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Defining the Limits of Regulation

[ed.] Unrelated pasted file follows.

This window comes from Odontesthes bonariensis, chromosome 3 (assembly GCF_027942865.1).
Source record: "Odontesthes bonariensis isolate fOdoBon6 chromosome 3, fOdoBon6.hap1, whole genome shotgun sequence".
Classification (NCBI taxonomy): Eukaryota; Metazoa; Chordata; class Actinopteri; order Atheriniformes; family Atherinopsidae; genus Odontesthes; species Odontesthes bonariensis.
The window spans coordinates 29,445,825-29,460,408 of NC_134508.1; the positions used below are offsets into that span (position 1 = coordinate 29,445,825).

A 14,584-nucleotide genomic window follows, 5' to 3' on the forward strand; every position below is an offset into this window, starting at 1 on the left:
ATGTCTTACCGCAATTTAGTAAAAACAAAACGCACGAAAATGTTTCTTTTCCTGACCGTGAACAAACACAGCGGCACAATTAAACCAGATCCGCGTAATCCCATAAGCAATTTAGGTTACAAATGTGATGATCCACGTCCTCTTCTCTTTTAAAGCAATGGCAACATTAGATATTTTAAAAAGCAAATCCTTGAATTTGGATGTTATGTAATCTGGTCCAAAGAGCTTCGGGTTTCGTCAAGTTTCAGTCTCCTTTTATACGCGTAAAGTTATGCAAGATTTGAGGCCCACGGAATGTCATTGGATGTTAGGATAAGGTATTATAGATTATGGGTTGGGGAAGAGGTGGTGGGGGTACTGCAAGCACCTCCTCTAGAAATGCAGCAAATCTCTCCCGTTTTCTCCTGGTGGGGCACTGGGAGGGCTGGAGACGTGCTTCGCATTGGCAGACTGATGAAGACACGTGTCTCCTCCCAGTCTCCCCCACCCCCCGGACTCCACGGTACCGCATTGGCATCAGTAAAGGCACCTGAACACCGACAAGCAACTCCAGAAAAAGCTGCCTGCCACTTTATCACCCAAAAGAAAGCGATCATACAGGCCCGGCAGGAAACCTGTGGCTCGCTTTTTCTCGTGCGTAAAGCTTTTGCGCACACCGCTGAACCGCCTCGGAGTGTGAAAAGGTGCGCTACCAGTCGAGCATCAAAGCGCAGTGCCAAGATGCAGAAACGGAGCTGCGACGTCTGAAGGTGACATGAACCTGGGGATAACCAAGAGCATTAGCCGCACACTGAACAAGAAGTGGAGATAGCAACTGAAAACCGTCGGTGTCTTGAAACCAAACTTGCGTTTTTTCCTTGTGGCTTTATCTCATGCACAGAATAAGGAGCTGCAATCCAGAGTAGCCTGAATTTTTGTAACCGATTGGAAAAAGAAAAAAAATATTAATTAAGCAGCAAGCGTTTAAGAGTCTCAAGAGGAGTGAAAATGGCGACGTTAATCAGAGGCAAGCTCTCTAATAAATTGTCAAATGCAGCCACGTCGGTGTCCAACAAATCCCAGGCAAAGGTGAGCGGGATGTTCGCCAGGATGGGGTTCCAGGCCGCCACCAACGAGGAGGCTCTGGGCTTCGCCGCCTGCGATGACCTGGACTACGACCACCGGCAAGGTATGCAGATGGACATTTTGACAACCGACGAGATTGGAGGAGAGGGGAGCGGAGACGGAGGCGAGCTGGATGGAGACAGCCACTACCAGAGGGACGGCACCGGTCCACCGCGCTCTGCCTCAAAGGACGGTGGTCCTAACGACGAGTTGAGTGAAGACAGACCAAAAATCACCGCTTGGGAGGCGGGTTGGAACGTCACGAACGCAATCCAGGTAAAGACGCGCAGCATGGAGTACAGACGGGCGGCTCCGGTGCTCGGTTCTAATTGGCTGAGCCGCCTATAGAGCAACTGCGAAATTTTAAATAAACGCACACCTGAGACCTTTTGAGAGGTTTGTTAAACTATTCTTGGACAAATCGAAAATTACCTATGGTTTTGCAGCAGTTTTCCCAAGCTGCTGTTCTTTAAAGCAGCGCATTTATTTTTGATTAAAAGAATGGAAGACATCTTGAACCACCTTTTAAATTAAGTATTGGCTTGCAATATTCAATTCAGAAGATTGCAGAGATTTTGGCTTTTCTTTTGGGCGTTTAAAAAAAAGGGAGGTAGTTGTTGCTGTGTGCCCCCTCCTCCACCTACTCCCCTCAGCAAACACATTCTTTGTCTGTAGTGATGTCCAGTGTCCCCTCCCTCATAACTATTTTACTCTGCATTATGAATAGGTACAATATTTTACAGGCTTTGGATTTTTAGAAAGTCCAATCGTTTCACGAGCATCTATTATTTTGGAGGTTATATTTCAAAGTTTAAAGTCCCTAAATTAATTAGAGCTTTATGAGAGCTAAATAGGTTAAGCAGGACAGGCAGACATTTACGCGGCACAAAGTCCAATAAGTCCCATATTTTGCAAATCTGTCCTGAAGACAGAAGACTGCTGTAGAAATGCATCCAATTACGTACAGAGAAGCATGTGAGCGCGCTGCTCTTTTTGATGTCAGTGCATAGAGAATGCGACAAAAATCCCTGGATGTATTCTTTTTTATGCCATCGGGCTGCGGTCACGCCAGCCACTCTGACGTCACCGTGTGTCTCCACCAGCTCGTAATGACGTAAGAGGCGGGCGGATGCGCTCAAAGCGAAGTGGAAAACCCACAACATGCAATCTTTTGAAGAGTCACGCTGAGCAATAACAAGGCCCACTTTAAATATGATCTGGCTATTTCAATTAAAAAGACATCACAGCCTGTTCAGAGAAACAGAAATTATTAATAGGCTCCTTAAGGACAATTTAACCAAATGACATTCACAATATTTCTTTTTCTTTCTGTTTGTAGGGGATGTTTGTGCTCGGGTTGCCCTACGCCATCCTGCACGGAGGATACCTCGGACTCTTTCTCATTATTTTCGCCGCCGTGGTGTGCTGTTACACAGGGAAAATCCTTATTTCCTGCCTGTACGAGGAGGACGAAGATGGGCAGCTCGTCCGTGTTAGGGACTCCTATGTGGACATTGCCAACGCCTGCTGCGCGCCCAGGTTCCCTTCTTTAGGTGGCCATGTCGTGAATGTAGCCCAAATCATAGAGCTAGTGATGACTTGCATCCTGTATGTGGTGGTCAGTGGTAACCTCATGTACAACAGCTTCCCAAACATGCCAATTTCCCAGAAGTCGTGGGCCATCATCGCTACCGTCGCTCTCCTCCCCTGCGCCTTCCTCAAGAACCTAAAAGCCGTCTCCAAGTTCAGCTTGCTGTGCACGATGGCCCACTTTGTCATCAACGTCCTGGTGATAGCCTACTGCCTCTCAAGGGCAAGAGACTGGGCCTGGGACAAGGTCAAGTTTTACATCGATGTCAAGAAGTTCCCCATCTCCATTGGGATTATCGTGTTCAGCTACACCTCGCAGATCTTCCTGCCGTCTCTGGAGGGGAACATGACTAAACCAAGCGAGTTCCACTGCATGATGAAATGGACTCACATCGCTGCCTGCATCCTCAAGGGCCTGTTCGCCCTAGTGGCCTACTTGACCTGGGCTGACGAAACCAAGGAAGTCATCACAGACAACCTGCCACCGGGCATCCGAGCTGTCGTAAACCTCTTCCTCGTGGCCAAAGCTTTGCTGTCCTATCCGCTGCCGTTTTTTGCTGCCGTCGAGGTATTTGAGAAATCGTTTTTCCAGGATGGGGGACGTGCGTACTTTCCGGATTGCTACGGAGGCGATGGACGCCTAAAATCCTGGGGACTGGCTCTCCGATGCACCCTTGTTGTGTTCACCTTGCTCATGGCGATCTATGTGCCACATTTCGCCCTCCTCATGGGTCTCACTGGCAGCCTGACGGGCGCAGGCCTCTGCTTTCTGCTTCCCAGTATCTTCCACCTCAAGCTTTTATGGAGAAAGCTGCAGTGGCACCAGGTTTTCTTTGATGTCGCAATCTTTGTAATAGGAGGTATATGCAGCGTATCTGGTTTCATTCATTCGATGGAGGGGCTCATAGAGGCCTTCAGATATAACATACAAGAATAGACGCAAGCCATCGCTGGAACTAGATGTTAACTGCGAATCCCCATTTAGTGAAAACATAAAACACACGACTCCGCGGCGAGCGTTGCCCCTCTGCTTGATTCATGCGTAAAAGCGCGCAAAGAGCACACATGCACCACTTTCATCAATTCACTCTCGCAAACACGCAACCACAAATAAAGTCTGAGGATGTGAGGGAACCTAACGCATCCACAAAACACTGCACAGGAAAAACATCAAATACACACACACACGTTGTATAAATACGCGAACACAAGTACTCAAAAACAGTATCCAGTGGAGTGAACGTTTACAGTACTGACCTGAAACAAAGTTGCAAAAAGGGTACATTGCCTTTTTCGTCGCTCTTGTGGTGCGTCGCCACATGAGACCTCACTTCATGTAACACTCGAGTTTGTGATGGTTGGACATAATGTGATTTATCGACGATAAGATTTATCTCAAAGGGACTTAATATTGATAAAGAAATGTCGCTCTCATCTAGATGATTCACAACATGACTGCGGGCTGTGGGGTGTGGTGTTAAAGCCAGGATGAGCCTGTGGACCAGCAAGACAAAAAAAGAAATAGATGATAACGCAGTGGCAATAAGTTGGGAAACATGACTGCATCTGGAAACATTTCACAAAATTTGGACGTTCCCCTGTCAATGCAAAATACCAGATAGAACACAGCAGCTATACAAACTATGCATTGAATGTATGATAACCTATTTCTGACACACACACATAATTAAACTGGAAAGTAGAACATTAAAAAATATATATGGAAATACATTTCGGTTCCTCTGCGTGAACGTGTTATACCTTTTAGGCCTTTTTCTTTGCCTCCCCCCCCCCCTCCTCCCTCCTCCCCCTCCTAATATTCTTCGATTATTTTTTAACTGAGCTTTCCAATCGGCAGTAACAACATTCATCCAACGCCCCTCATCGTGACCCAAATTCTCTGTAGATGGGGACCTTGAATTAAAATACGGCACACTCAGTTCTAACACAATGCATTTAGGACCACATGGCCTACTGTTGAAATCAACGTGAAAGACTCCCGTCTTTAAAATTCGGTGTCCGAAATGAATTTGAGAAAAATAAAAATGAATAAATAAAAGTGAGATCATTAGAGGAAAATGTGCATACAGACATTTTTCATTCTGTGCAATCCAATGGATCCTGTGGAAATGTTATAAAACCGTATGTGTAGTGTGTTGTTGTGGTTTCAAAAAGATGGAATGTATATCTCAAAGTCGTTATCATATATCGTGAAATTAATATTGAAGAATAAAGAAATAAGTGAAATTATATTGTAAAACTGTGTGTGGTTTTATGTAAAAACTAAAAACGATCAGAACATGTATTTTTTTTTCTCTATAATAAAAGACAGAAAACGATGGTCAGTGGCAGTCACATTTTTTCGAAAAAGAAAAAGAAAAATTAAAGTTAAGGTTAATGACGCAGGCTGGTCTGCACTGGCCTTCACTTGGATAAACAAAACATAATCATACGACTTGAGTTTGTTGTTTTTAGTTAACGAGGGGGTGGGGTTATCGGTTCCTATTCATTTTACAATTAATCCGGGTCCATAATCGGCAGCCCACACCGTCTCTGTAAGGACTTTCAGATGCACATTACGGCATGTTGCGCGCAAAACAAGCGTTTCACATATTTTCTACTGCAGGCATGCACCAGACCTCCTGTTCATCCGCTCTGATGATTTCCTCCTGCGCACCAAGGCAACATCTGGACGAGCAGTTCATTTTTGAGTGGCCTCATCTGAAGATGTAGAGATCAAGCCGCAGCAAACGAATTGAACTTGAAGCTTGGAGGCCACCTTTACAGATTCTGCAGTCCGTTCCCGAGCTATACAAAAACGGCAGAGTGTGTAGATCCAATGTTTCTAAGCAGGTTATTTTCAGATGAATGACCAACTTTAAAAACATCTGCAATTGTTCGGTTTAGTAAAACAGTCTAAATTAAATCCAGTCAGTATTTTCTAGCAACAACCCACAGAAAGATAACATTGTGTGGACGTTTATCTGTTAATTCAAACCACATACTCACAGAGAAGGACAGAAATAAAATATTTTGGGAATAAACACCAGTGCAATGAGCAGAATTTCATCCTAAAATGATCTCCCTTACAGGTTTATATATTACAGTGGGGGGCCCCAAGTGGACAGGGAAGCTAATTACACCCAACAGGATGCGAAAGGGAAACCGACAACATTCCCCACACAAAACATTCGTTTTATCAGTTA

The Great Lakes basin is highly dynamic, characterized by changes in lake levels as a result of both natural and human factors. The water levels of the Great Lakes depend on the storage capacities of the lakes, the outflow characteristics of the connecting channels, and the amount of water supply received by each lake. In addition to such natural factors, the capacities of the existing control structures on the St. Marys River and the need to balance the often conflicting demands of the various interests affected by Great Lakes water levels limits what can be done through regulation to affect water levels, and particularly limits the ability of regulation to reduce extreme conditions downstream of Lake Superior. A task of the IUGLS was to define these limits in order to identify conditions that could be addressed through regulation, and also those conditions that would need to be addressed through other means.
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